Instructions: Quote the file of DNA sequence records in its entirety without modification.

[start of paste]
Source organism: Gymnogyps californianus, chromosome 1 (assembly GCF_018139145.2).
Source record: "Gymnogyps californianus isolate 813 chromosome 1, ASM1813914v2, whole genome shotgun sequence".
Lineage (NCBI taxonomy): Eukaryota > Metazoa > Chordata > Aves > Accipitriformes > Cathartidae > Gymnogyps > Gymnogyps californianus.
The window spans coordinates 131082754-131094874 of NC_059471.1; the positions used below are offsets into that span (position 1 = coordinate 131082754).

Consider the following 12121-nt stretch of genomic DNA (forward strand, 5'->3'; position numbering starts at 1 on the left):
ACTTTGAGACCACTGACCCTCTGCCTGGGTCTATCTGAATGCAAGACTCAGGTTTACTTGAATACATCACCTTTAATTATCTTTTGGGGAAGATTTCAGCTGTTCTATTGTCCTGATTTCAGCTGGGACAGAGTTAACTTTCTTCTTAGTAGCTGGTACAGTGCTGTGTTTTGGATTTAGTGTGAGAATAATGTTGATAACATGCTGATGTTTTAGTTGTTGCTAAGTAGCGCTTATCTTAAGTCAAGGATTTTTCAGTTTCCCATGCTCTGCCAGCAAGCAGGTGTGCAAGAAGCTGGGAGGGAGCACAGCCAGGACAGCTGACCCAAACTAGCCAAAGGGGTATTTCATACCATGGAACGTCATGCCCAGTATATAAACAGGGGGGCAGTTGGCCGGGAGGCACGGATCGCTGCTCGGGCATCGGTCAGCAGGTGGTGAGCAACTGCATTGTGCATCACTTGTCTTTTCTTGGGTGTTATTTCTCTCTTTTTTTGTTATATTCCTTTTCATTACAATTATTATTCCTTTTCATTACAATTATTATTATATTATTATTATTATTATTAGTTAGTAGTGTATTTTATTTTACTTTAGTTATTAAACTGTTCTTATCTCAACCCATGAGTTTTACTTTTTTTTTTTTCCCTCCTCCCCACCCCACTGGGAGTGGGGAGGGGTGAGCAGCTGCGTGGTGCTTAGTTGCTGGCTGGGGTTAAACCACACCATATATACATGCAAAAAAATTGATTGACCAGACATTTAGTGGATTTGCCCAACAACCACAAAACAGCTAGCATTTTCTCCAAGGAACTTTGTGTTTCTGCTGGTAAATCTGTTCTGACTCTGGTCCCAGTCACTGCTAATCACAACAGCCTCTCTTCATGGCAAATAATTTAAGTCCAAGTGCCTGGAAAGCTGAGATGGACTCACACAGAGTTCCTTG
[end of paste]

Source organism: Gymnogyps californianus, chromosome 1 (assembly GCF_018139145.2).
Source record: "Gymnogyps californianus isolate 813 chromosome 1, ASM1813914v2, whole genome shotgun sequence".
Lineage (NCBI taxonomy): Eukaryota > Metazoa > Chordata > Aves > Accipitriformes > Cathartidae > Gymnogyps > Gymnogyps californianus.
The window spans coordinates 131082754-131094874 of NC_059471.1; the positions used below are offsets into that span (position 1 = coordinate 131082754).

Consider the following 12121-nt stretch of genomic DNA (forward strand, 5'->3'; position numbering starts at 1 on the left):
ACTTTGAGACCACTGACCCTCTGCCTGGGTCTATCTGAATGCAAGACTCAGGTTTACTTGAATACATCACCTTTAATTATCTTTTGGGGAAGATTTCAGCTGTTCTATTGTCCTGATTTCAGCTGGGACAGAGTTAACTTTCTTCTTAGTAGCTGGTACAGTGCTGTGTTTTGGATTTAGTGTGAGAATAATGTTGATAACATGCTGATGTTTTAGTTGTTGCTAAGTAGCGCTTATCTTAAGTCAAGGATTTTTCAGTTTCCCATGCTCTGCCAGCAAGCAGGTGTGCAAGAAGCTGGGAGGGAGCACAGCCAGGACAGCTGACCCAAACTAGCCAAAGGGGTATTTCATACCATGGAACGTCATGCCCAGTATATAAACAGGGGGGCAGTTGGCCGGGAGGCACGGATCGCTGCTCGGGCATCGGTCAGCAGGTGGTGAGCAACTGCATTGTGCATCACTTGTCTTTTCTTGGGTGTTATTTCTCTCTTTTTTTGTTATATTCCTTTTCATTACAATTATTATTCCTTTTCATTACAATTATTATTATATTATTATTATTATTATTAGTTAGTAGTGTATTTTATTTTACTTTAGTTATTAAACTGTTCTTATCTCAACCCATGAGTTTTACTTTTTTTTTTTTCCCTCCTCCCCACCCCACTGGGAGTGGGGAGGGGTGAGCAGCTGCGTGGTGCTTAGTTGCTGGCTGGGGTTAAACCACACCATATATACATGCAAAAAAATTGATTGACCAGACATTTAGTGGATTTGCCCAACAACCACAAAACAGCTAGCATTTTCTCCAAGGAACTTTGTGTTTCTGCTGGTAAATCTGTTCTGACTCTGGTCCCAGTCACTGCTAATCACAACAGCCTCTCTTCATGGCAAATAATTTAAGTCCAAGTGCCTGGAAAGCTGAGATGGACTCACACAGAGTTCCTTG